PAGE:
Wednesday, September 30, 2009

100 Miles with James Joyce: My Foos Won't Moos

A transcendent romp through the night that meshes the real and imaginary, capturing life's tragedy and triumphs in the sample of hours between dusk and dawn.

A circuitous, all day journey from watering hole to watering hole, where the same clutch of people cross paths throughout the day until they all come together in a liquid and calorie-fueled finale.


Description of the last 100 miler you did?

Most likely. But they're also the plot lines (as they are) of James Joyces' Finnegans Wake and Ulysses, respectively.

Though I've been a runner and a devotee of Joyce for most of my adult life, it was only in the last month that I saw any parallels between his writings and my running. During my usual mind games a couple weeks ahead of Wasatch, a phrase from the washerwomen chapter of Finnegans Wake kept coming into my mind, a phrase that would presage my first mile heading out of Brighton on race day.

In the close of Book 1, two washerwomen are doing laundry in the river, sharing rumors of the novel's two main characters. As night falls, they begin to transform - one into a tree; another into a stone (you just have to go with it). As the one woman changes into a tree, she tells the other: "My foos won't moos." Written in Joyce's at-times-maddening "night language," the line translates to, among other things: "My feet won't move."

So I had a great time playing this line with my wife in the lead up to the race, thinking of the 26,000 feet of climbing to conquer and the ever-increasing temps called for on race day. And the night of Wasatch, I actually did my best-ever washerwoman impression heading out of Brighton at mile 75. If I wasn't the personification of someone slowly turning into a tree, I don't know what I was (see previous post). Just ask my pacer - and the four people who passed us.

But, even beyond such a direct connection, Joyce's general philosophy meshes wonderfully with that of ultra-running. He reveled in the extraordinary within the ordinary. Whether it was a lowly advertising canvasser (Leopold Bloom in Ulysses) or a hod carrying father of three (Humphrey Chimpden Earwicker in Finnegans Wake), he saw within each person's life a complex web of history, philosophy, mythology, observation and desire forged in the trials and triumphs of every day. Who of us who has been lucky enough to race, run, or walk through a 100 miles hasn't felt such a broad transcendent experience in that enriched time between the gun and finish line?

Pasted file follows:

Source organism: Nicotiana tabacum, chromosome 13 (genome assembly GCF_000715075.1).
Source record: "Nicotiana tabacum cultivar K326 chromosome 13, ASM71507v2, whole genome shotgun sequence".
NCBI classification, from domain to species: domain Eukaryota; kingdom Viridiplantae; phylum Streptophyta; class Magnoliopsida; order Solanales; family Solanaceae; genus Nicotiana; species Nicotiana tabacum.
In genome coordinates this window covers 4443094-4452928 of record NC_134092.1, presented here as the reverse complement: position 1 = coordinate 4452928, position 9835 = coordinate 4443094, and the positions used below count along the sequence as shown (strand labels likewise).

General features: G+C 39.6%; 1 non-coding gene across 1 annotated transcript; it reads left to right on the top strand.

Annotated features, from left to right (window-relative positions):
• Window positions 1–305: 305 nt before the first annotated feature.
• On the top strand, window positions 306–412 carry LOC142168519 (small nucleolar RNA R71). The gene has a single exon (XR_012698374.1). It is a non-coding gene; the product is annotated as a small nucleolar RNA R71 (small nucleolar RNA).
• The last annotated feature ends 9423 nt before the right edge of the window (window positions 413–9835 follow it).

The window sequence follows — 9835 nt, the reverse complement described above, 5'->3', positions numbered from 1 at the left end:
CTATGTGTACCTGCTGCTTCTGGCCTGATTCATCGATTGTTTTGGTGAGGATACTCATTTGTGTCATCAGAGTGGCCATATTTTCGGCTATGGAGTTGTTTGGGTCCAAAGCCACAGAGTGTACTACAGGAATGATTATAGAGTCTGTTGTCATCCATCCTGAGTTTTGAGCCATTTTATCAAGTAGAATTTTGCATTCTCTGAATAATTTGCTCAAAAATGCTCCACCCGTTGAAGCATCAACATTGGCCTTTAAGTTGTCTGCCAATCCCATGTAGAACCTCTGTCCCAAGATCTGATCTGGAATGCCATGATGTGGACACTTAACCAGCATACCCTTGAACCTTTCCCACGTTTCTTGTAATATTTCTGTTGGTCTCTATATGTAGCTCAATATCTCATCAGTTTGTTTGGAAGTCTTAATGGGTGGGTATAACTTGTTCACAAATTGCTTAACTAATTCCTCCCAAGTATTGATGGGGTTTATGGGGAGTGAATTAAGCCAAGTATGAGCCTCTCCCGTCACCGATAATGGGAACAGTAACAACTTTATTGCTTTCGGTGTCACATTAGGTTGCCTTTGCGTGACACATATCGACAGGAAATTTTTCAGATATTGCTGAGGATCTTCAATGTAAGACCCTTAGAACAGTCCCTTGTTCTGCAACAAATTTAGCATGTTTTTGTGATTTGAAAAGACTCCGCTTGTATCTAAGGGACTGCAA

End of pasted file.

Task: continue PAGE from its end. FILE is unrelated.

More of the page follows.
Moreover, Joyce's characters are nothing if not peripatetic. In Ulysses, the main characters journey in and around Dublin in an exhausting and event-filled day that begins at dawn and finishes with a final collapse into bed in the wee hours. In Finnegans Wake - perhaps the most ultra-esque novel - the characters traverse time, space, and reality as dreams and hallucinations play out over the course of a single, wild night.

Yes, I know. Such simple parallels between Joyce and ultra-running are not the thing that dissertations are made of, but I've always treasured the connections in my life - the small things that cross-over from one passion to the other, magnifying both. So, it was a real gift to finally see a connection between my favorite sport and my favorite author, so much so it was almost OK that heading out of Brighton my foos wouldn't moos.


3 comments:

mpd57 said...

Simple parallels are the best I find. Running and Joyce was unexpected! I enjoyed the post very much - thanks!
Michael

Gretchen said...

Okay, you were right. I love this post. And I haven't even read Finnegan's Wake. (Although, it just got added to the list.) I would argue that it's not such a simple parallel, though I can see why it may seem so to someone who is a runner, writer and lover of literature. A powerful parallel, perhaps? Vivid because it draws a picture so clearly found in a multitude of life experiences?
At any rate, beautifully written. Thanks.

Hank Dart said...

Too kind. Thanks.